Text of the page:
Pity the poor Houston Astros: All they've gotten out of their move to the American League is the chance to move one of two hitters in their lineup with an OPS+ over 100 off the field, so that they can get more at-bats out of Carlos Pena (.219/.327/.376) and J.D. Martinez (.250/.275/.413.)
The DH will always be a purist's nightmare, but in that way, at least, it rewards one of the broadcaster-virtues: Teams with good depth get more out of having four extra plate appearances to work with in a game. The Astros don't have three good outfielders, or one good first baseman; they basically just get to trade replacement-level-pitcher for replacement-level-outfielder.
The Cardinals, meanwhile, get to—well, technically they get to make sure Carlos Beltran and Matt Holliday don't stand up too often, but practically they get to drop Matt Adams into the DH spot. Since he's made all of six starts so far this month, a few interleague series will go a long way for a guy who, traded to the Astros, would immediately climb the team-store shersey best-seller lists.
The Cardinals' season to date has been all about reminding us A) how important depth is and B) how much of an illusion "having too much depth" usually is, but now that we've reached the DH portion of the Cardinals' season we're going to have an updated version of this offseason conversation: Does Matt Adams fit on these Cardinals in the medium term?
Here's what's changed since the last time we had it:
Carlos Beltran is still great
Nearly every skill that made Carlos Beltran inimitably great is gone. He's stolen one base in two attempts this year, and he looks smooth and graceful over much smaller areas of the outfield than he used to. Only his delightfully earnest Twitter account remains:
Today is the beginning of a new journey, where we face good moments and not so good,ups and downs but more importantly baseball is here!— Carlos Beltran (@carlosbeltran15) April 1, 2013
Well, that and the power. The Cardinals gave Carlos Beltran a modified, expensive make-good contract, and provided he stays healthy over the last half of the season he will have made good on it. And despite the Cardinals' obvious-seeming succession plans in the outfield, talk of Beltran returning in 2014 Beltran's future in St. Louis has graduated from foregone conclusion to storyline.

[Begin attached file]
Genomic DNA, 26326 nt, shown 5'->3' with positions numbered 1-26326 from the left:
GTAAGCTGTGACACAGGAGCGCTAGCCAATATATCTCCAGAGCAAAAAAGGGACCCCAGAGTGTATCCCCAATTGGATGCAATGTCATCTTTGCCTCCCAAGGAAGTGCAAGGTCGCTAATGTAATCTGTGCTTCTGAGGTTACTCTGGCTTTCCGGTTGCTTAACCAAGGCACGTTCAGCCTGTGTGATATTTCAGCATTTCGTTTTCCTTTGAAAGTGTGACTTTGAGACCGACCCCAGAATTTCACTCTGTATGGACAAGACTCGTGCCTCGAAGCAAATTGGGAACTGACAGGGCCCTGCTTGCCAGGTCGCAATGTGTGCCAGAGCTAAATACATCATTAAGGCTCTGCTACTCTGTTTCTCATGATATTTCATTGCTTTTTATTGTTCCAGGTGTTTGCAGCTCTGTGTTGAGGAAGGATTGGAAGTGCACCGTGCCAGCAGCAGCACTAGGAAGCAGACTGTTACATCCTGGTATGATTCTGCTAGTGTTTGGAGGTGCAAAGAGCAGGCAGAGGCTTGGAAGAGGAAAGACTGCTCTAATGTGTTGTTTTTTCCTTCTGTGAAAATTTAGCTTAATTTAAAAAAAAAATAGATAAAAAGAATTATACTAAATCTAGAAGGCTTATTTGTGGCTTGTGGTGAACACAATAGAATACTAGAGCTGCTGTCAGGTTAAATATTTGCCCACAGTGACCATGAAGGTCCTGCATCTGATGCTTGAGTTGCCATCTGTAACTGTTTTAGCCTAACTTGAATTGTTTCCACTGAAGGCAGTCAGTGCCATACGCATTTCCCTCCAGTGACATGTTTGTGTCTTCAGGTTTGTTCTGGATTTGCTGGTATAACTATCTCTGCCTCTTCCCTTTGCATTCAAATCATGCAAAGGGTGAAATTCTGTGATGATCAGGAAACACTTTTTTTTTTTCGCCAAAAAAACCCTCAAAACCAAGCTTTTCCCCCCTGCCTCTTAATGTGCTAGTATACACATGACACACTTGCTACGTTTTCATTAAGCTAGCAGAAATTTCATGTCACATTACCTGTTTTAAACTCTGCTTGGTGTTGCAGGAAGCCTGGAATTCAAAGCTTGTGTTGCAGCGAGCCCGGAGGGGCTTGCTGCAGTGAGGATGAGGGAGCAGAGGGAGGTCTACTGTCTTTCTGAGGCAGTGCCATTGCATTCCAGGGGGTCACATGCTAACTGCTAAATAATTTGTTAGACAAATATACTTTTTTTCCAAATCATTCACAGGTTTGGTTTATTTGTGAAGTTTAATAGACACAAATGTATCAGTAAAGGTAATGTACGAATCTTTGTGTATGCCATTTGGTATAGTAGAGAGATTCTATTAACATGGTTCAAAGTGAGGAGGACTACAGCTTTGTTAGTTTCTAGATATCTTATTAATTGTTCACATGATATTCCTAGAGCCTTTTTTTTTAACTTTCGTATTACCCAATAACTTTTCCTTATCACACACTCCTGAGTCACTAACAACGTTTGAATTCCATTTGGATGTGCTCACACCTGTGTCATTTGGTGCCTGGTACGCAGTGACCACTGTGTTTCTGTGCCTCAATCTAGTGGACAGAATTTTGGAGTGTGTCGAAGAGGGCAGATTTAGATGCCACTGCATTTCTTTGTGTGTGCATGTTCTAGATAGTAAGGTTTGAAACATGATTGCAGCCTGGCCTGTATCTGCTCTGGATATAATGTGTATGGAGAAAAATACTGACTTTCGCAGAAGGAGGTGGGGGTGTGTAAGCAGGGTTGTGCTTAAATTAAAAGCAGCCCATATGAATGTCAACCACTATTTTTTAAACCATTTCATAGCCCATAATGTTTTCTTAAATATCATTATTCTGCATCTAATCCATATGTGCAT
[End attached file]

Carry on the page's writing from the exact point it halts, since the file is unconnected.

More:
Really, we should have seen this coming; is there anything St. Louis loves more than delightfully earnest veterans undergoing career renaissances in a Cardinals uniform? When Oscar Taveras didn't immediately tear up AAA Memphis—perhaps as importantly, when Jon Jay didn't immediately put up another 112 OPS+ on his Baseball-Reference page—Carlos Beltran loped gracefully back into the conversation.
I still don't see how the Cardinals resign him; as fleeting as depth can be, I'm not sure this is the place the Cardinals need to pay full price for more of it. But the universe is going to make us have this conversation explicitly.
He's no longer blocked by Matt Carpenter
Matt Carpenter has graduated the overqualified-bench-bat program ahead of Adams, which leaves him atop the Cardinals' pile of aging mid-grade hitting prospects.
Behind him there's a gap—Memphis is mostly split between genuine top prospects like Taveras and Kolten Wong and AAA mercenaries—but it's not a big one. In Springfield, the Cardinals have gotten a big year from 25-year-old George Sisler impersonator Mike O'Neill (.322/.433/.397, 49 BB to 17 K) and a weird one from James Ramsey (.255/.359/.428?) Stephen Piscotty was recently promoted, too.
"Polished bats with tweener concerns" is a very broad class of player, which is probably a big reason why it seems like the Cardinals always have a lot of them. But it's worth wondering who we'll have this conversation about next—"They should trade Matt Adams! Stephen Piscotty is basically ready!"
Jon Jay is struggling
We don't have to wonder, anymore, what it would look like if Jon Jay's unnervingly high BAbip vanished. It looks like this. It's not great.
And Jon Jay not being great, or even very good, is part of one improbable scenario in which Allen Craig, Oscar Taveras, and Matt Adams can coexist. If Taveras can play center field, and the Cardinals are willing to deal with the three-pronged defensive downgrade that would come from trading Jay for Taveras, Craig for Adams, and Taveras or Beltran for Craig, everybody wins.
But that scenario is, itself, an argument for blocking Matt Adams as long as possible. Jon Jay is just now coming to his first year of arbitration eligibility; what makes their depth so valuable, and so difficult for Adams to wade all the way through, is that most of it is as young and flexible as he is.